Fischl adds that the fact he hadn’t been called on to respond to the tragedy made him want to create “Tumbling Woman” even more.

“It really pained me that nobody asked the artists to be part of this thing — nobody asked the artists for help. The government didn’t ask, civic groups didn’t ask, the church didn’t ask, the Elks Club or chamber of commerce didn’t ask. Nobody asked artists to ‘help us out here, we’re in turmoil.’”

And that, notes Fischl, was the harbinger of a deeper problem. In the years leading up to 9/11, he believes art had somehow become a remote concept and inaccessible to the masses, fueled in large part by artists who had turned away from the language of public sharing in favor of finding their own language to talk about their own thing.

“Privatization of the language and esoterica of art meant it became increasingly obscure and arcane in a way,” he said. “It showed me that this disconnect between society and the arts is no longer tolerable. It can’t go on. What we were watching was our society fall apart and break up into smaller and smaller groups — atomized, in a way — in order for people to feel protected because the rest of world no longer made sense.”

Though in 2002 “Tumbling Woman” was removed from view after only a few days at Rockefeller Center, the sculpture did eventually find its moment in the spotlight.

In 2016, on the 15th anniversary of 9/11, it was included in “Rendering the Unthinkable: Artists Respond to 9/11,” a temporary exhibition featuring work by 13 New York-based artists at the 9/11 Memorial & Museum at Ground Zero.

Fischl takes some comfort in the fact that the sculpture found its way to the site of the tragedy that inspired its creation. It is now in the collection of the Whitney Museum of American Art.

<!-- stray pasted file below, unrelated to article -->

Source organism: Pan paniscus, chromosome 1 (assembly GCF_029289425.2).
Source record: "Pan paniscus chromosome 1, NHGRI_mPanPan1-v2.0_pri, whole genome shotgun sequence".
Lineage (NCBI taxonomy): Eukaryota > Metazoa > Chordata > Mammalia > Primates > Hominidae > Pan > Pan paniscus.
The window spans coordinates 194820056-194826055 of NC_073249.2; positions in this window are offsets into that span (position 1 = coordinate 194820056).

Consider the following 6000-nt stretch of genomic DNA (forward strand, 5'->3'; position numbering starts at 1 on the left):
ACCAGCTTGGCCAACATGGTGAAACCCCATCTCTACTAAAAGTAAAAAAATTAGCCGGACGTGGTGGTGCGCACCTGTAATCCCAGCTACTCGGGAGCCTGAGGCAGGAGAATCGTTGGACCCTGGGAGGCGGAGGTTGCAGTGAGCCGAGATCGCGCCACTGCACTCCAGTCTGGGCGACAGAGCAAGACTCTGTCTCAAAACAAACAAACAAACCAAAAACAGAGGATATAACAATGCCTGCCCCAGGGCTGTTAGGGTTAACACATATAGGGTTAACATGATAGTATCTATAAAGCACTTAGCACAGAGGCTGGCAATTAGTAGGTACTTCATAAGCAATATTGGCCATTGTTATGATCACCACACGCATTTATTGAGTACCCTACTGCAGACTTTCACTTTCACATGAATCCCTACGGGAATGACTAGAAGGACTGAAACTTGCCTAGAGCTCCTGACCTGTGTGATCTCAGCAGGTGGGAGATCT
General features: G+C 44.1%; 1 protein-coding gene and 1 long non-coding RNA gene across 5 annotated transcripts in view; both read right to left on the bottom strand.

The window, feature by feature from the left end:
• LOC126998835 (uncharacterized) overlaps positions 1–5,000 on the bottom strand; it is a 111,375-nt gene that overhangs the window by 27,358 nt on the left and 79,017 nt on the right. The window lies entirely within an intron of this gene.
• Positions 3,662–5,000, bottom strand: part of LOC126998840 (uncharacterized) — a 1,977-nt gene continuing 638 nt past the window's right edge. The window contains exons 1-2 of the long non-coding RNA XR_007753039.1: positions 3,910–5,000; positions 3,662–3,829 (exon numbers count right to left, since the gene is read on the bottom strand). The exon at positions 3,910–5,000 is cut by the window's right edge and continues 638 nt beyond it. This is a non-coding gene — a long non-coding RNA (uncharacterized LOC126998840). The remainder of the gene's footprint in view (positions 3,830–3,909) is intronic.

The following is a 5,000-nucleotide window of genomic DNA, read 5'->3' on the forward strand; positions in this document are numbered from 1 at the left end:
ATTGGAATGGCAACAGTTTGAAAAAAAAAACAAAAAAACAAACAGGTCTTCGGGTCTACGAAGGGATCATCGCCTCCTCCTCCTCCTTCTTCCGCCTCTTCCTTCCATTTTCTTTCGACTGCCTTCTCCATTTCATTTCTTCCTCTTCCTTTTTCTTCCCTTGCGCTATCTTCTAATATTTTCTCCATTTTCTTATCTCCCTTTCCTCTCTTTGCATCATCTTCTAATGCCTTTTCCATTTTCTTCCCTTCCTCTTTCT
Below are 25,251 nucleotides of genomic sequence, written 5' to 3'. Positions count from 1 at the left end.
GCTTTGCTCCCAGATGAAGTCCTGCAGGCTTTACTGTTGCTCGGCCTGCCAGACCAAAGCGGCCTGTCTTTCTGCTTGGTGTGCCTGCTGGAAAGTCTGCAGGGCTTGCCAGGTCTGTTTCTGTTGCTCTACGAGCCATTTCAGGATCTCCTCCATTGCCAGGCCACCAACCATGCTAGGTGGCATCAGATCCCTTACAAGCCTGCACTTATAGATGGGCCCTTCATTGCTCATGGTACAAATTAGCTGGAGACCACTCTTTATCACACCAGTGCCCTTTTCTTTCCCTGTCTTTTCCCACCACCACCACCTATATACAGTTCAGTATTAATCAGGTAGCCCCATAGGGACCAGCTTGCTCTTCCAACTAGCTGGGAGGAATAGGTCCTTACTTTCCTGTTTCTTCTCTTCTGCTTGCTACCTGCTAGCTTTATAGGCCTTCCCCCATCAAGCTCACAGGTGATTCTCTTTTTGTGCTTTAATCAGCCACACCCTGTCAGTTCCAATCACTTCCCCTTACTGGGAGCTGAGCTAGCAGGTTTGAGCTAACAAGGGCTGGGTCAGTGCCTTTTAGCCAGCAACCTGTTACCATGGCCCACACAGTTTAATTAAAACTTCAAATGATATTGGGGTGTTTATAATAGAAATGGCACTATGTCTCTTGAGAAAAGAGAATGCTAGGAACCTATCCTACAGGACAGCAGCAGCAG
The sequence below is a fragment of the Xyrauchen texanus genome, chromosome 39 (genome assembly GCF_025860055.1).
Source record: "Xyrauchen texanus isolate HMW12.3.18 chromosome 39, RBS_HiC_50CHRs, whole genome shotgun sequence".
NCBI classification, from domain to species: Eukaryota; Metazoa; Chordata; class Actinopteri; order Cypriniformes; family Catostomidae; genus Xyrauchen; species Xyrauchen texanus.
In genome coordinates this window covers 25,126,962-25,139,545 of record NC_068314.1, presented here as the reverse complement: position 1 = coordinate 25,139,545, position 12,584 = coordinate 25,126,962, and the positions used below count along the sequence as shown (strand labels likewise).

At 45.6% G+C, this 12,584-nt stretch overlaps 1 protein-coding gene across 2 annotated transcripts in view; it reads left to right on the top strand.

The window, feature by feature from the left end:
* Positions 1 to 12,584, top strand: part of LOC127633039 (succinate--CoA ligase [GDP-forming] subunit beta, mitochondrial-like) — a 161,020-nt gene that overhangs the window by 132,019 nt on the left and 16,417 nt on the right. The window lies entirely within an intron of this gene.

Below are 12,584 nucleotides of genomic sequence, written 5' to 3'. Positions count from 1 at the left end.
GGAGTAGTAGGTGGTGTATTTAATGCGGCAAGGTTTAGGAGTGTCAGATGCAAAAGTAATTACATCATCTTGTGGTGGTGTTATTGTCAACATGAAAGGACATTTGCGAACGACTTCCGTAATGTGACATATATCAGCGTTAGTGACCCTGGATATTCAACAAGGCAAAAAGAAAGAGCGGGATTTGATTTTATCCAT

There are four additional “Tumbling Woman” bronze sculptures in existence as well, including one that is currently on view at LongHouse Reserve in East Hampton, and another at the home of a private collector in North Haven. In the years since its creation, Fischl has also created smaller versions of the sculpture in other mediums, including glass.

“It was purely coincidental. Someone approached me about doing a glass casting — the maquette became that,” he said. “It felt even more poignant, with clarity and fragility. It also felt like now we’re moving into a kind of ephemeral space, going up rather than coming down. I like that.”

With the perspective of hindsight and the 20th anniversary of 9/11 approaching, when asked whether he felt it was the wrong time or wrong venue for “Tumbling Woman” in 2002, Fischl responded, “One thing I didn’t think it was, was the wrong venue. It was a public space in a city in which the public was the most traumatized, the most wounded, the most affected. Whether it would it have been better outside instead of in the concourse, maybe. But in terms of being a public space versus private, I thought it was important.”